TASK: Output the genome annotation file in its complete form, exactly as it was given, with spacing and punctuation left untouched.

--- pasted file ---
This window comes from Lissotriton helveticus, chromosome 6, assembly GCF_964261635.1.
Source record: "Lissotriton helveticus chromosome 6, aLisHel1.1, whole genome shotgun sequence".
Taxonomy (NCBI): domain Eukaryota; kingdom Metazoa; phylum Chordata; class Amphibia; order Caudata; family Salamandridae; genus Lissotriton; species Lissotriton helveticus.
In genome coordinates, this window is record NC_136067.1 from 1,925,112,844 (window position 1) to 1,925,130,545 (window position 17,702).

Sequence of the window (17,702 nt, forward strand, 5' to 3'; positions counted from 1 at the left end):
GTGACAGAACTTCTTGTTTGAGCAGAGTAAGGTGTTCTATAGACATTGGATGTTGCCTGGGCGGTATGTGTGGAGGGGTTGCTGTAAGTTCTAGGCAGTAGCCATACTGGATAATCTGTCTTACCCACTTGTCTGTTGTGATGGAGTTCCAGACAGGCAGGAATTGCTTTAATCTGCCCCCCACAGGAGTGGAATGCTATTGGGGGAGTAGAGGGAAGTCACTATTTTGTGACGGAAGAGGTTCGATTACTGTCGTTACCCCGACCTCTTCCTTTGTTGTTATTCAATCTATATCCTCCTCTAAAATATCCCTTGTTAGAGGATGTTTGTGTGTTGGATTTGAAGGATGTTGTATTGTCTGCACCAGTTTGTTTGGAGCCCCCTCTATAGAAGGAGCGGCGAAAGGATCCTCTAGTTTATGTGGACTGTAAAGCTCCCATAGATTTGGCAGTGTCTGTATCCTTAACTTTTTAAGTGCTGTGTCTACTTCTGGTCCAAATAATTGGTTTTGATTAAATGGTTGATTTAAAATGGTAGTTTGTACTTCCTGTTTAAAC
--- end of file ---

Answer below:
This window comes from Lissotriton helveticus, chromosome 6, assembly GCF_964261635.1.
Source record: "Lissotriton helveticus chromosome 6, aLisHel1.1, whole genome shotgun sequence".
Taxonomy (NCBI): domain Eukaryota; kingdom Metazoa; phylum Chordata; class Amphibia; order Caudata; family Salamandridae; genus Lissotriton; species Lissotriton helveticus.
In genome coordinates, this window is record NC_136067.1 from 1,925,112,844 (window position 1) to 1,925,130,545 (window position 17,702).

Sequence of the window (17,702 nt, forward strand, 5' to 3'; positions counted from 1 at the left end):
GTGACAGAACTTCTTGTTTGAGCAGAGTAAGGTGTTCTATAGACATTGGATGTTGCCTGGGCGGTATGTGTGGAGGGGTTGCTGTAAGTTCTAGGCAGTAGCCATACTGGATAATCTGTCTTACCCACTTGTCTGTTGTGATGGAGTTCCAGACAGGCAGGAATTGCTTTAATCTGCCCCCCACAGGAGTGGAATGCTATTGGGGGAGTAGAGGGAAGTCACTATTTTGTGACGGAAGAGGTTCGATTACTGTCGTTACCCCGACCTCTTCCTTTGTTGTTATTCAATCTATATCCTCCTCTAAAATATCCCTTGTTAGAGGATGTTTGTGTGTTGGATTTGAAGGATGTTGTATTGTCTGCACCAGTTTGTTTGGAGCCCCCTCTATAGAAGGAGCGGCGAAAGGATCCTCTAGTTTATGTGGACTGTAAAGCTCCCATAGATTTGGCAGTGTCTGTATCCTTAACTTTTTAAGTGCTGTGTCTACTTCTGGTCCAAATAATTGGTTTTGATTAAATGGTTGATTTAAAATGGTAGTTTGTACTTCCTGTTTAAAC